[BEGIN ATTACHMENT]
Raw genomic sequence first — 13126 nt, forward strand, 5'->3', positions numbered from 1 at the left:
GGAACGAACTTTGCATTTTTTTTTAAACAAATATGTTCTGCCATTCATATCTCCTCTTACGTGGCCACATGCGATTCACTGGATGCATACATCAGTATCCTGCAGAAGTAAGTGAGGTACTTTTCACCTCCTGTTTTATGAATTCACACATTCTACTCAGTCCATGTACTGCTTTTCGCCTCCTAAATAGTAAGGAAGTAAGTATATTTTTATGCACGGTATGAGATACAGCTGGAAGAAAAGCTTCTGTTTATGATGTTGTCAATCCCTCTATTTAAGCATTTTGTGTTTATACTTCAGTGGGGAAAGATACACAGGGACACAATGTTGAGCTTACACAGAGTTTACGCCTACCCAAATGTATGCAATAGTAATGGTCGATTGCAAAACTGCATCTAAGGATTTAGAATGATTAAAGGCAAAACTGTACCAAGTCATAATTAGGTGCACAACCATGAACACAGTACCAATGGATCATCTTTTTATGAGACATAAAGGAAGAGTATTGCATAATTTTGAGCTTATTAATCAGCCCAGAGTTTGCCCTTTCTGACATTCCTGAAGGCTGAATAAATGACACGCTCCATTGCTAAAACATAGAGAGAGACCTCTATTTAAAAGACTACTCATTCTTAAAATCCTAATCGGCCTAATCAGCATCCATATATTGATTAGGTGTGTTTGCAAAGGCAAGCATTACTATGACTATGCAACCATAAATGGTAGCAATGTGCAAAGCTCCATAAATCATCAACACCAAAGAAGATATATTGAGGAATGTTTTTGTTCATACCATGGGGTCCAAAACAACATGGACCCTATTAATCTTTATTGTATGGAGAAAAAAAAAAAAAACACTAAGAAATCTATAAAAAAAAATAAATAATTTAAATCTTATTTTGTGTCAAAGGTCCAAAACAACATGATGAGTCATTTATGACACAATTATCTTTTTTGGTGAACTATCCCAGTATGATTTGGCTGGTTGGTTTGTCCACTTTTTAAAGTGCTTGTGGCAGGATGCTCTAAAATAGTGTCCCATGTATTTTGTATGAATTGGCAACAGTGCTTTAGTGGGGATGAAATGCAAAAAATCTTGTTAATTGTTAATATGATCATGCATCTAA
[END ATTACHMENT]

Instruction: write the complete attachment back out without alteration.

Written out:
Raw genomic sequence first — 13126 nt, forward strand, 5'->3', positions numbered from 1 at the left:
GGAACGAACTTTGCATTTTTTTTTAAACAAATATGTTCTGCCATTCATATCTCCTCTTACGTGGCCACATGCGATTCACTGGATGCATACATCAGTATCCTGCAGAAGTAAGTGAGGTACTTTTCACCTCCTGTTTTATGAATTCACACATTCTACTCAGTCCATGTACTGCTTTTCGCCTCCTAAATAGTAAGGAAGTAAGTATATTTTTATGCACGGTATGAGATACAGCTGGAAGAAAAGCTTCTGTTTATGATGTTGTCAATCCCTCTATTTAAGCATTTTGTGTTTATACTTCAGTGGGGAAAGATACACAGGGACACAATGTTGAGCTTACACAGAGTTTACGCCTACCCAAATGTATGCAATAGTAATGGTCGATTGCAAAACTGCATCTAAGGATTTAGAATGATTAAAGGCAAAACTGTACCAAGTCATAATTAGGTGCACAACCATGAACACAGTACCAATGGATCATCTTTTTATGAGACATAAAGGAAGAGTATTGCATAATTTTGAGCTTATTAATCAGCCCAGAGTTTGCCCTTTCTGACATTCCTGAAGGCTGAATAAATGACACGCTCCATTGCTAAAACATAGAGAGAGACCTCTATTTAAAAGACTACTCATTCTTAAAATCCTAATCGGCCTAATCAGCATCCATATATTGATTAGGTGTGTTTGCAAAGGCAAGCATTACTATGACTATGCAACCATAAATGGTAGCAATGTGCAAAGCTCCATAAATCATCAACACCAAAGAAGATATATTGAGGAATGTTTTTGTTCATACCATGGGGTCCAAAACAACATGGACCCTATTAATCTTTATTGTATGGAGAAAAAAAAAAAAAACACTAAGAAATCTATAAAAAAAAATAAATAATTTAAATCTTATTTTGTGTCAAAGGTCCAAAACAACATGATGAGTCATTTATGACACAATTATCTTTTTTGGTGAACTATCCCAGTATGATTTGGCTGGTTGGTTTGTCCACTTTTTAAAGTGCTTGTGGCAGGATGCTCTAAAATAGTGTCCCATGTATTTTGTATGAATTGGCAACAGTGCTTTAGTGGGGATGAAATGCAAAAAATCTTGTTAATTGTTAATATGATCATGCATCTAA